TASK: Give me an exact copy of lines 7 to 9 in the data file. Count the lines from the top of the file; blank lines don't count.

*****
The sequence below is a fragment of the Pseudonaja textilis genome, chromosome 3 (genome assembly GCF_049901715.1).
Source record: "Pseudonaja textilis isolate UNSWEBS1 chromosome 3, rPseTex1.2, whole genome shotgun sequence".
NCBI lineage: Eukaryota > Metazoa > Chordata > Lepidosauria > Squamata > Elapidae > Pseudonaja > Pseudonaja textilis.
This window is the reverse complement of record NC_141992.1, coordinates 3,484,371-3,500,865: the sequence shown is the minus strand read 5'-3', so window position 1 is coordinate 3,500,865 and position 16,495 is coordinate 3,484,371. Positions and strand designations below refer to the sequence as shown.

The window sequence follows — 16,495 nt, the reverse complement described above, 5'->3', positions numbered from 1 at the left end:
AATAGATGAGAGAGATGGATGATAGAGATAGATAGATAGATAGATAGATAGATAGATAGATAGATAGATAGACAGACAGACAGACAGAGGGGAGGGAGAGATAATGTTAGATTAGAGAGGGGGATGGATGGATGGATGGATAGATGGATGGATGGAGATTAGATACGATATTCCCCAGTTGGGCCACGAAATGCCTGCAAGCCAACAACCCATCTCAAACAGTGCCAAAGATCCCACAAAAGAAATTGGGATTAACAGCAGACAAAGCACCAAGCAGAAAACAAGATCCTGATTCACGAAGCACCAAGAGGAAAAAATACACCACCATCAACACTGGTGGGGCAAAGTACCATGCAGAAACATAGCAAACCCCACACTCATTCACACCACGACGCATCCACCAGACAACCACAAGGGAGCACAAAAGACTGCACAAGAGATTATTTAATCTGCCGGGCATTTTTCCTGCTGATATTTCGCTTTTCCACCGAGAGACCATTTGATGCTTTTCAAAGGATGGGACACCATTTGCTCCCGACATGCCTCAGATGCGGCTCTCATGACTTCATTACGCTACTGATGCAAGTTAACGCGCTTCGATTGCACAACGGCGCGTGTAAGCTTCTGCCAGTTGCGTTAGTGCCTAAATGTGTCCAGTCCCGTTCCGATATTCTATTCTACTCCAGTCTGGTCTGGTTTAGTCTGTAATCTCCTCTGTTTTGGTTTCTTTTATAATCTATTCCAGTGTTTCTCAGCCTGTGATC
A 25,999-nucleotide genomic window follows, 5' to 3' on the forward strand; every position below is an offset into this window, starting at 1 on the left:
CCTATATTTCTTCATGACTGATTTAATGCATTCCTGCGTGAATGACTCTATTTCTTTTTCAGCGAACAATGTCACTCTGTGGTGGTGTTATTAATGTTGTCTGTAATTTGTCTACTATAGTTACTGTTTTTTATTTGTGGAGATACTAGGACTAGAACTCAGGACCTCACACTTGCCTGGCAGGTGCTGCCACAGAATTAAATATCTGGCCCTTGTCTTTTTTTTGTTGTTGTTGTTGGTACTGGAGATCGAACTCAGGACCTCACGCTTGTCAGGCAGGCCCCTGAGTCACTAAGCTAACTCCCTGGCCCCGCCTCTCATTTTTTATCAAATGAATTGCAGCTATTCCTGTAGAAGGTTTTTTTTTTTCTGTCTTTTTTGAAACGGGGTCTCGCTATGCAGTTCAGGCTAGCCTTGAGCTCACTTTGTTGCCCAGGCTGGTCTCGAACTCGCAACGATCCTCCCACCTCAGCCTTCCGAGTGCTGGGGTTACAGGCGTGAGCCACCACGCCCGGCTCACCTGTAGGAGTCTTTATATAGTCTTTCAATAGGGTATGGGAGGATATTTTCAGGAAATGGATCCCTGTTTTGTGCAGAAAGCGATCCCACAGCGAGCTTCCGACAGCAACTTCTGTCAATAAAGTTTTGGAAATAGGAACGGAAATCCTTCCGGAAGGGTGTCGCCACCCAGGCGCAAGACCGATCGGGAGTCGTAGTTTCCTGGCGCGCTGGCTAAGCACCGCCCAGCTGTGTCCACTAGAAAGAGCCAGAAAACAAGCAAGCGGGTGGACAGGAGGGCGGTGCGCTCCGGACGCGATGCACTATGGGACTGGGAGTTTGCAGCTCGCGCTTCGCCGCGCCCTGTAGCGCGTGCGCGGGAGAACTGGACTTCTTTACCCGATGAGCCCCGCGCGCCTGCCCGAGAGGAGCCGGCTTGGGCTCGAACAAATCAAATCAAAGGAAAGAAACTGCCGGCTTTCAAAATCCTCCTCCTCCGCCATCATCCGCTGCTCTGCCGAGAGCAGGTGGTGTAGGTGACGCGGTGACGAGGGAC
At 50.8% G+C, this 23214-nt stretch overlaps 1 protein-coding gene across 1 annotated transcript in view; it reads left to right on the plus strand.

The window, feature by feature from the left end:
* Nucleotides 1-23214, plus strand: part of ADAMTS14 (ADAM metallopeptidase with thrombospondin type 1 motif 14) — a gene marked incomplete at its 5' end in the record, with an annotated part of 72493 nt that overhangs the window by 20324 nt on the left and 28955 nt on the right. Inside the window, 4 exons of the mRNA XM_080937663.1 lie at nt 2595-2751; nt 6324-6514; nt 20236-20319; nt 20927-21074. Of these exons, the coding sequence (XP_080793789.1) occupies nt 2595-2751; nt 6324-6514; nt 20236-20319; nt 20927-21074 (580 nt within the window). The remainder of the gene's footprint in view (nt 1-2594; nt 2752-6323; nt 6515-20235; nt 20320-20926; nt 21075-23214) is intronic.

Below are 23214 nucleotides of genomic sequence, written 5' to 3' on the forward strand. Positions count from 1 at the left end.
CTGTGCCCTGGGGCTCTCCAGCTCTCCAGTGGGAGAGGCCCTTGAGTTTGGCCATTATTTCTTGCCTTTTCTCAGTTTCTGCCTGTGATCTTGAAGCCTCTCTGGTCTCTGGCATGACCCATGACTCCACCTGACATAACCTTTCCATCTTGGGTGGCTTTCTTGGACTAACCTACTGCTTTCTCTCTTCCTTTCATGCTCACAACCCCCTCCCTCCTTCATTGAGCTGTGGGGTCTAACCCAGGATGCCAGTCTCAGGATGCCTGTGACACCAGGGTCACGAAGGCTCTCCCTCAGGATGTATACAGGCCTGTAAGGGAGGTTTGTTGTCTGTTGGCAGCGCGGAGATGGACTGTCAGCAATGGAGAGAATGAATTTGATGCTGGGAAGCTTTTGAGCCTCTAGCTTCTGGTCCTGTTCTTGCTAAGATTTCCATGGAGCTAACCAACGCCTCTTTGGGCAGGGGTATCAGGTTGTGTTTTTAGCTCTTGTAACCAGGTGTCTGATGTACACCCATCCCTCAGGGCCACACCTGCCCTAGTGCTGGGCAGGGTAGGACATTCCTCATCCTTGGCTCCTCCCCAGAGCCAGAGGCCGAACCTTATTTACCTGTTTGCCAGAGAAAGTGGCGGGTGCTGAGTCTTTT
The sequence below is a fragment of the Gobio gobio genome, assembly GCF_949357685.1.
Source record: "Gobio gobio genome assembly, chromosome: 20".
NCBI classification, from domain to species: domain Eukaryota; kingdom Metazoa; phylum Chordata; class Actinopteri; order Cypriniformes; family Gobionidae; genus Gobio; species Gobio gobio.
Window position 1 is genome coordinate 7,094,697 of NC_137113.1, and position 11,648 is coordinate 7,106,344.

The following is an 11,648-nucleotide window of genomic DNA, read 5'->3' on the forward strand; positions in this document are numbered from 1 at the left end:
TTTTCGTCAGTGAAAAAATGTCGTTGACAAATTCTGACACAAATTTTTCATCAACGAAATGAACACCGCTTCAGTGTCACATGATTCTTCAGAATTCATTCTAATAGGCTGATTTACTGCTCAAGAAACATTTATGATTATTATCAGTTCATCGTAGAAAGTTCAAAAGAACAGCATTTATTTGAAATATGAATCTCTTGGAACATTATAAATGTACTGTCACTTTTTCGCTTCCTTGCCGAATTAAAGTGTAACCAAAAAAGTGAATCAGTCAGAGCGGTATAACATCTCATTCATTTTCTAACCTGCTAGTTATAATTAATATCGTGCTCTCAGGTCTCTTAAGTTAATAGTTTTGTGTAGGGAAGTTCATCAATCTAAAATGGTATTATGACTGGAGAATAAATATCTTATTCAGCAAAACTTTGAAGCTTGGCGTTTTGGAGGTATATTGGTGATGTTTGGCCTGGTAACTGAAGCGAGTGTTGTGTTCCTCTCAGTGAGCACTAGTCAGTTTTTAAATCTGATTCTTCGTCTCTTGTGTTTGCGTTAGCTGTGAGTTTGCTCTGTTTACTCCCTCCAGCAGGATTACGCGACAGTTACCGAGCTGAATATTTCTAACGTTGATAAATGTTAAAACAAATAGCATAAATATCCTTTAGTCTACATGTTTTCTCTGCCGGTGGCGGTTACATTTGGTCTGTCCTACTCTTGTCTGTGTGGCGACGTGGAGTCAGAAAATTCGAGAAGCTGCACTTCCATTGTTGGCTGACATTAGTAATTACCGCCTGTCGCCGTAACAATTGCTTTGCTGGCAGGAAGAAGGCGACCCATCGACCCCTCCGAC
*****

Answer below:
A 25,999-nucleotide genomic window follows, 5' to 3' on the forward strand; every position below is an offset into this window, starting at 1 on the left:
CCTATATTTCTTCATGACTGATTTAATGCATTCCTGCGTGAATGACTCTATTTCTTTTTCAGCGAACAATGTCACTCTGTGGTGGTGTTATTAATGTTGTCTGTAATTTGTCTACTATAGTTACTGTTTTTTATTTGTGGAGATACTAGGACTAGAACTCAGGACCTCACACTTGCCTGGCAGGTGCTGCCACAGAATTAAATATCTGGCCCTTGTCTTTTTTTTGTTGTTGTTGTTGGTACTGGAGATCGAACTCAGGACCTCACGCTTGTCAGGCAGGCCCCTGAGTCACTAAGCTAACTCCCTGGCCCCGCCTCTCATTTTTTATCAAATGAATTGCAGCTATTCCTGTAGAAGGTTTTTTTTTTTCTGTCTTTTTTGAAACGGGGTCTCGCTATGCAGTTCAGGCTAGCCTTGAGCTCACTTTGTTGCCCAGGCTGGTCTCGAACTCGCAACGATCCTCCCACCTCAGCCTTCCGAGTGCTGGGGTTACAGGCGTGAGCCACCACGCCCGGCTCACCTGTAGGAGTCTTTATATAGTCTTTCAATAGGGTATGGGAGGATATTTTCAGGAAATGGATCCCTGTTTTGTGCAGAAAGCGATCCCACAGCGAGCTTCCGACAGCAACTTCTGTCAATAAAGTTTTGGAAATAGGAACGGAAATCCTTCCGGAAGGGTGTCGCCACCCAGGCGCAAGACCGATCGGGAGTCGTAGTTTCCTGGCGCGCTGGCTAAGCACCGCCCAGCTGTGTCCACTAGAAAGAGCCAGAAAACAAGCAAGCGGGTGGACAGGAGGGCGGTGCGCTCCGGACGCGATGCACTATGGGACTGGGAGTTTGCAGCTCGCGCTTCGCCGCGCCCTGTAGCGCGTGCGCGGGAGAACTGGACTTCTTTACCCGATGAGCCCCGCGCGCCTGCCCGAGAGGAGCCGGCTTGGGCTCGAACAAATCAAATCAAAGGAAAGAAACTGCCGGCTTTCAAAATCCTCCTCCTCCGCCATCATCCGCTGCTCTGCCGAGAGCAGGTGGTGTAGGTGACGCGGTGACGAGGGAC
At 50.8% G+C, this 23214-nt stretch overlaps 1 protein-coding gene across 1 annotated transcript in view; it reads left to right on the plus strand.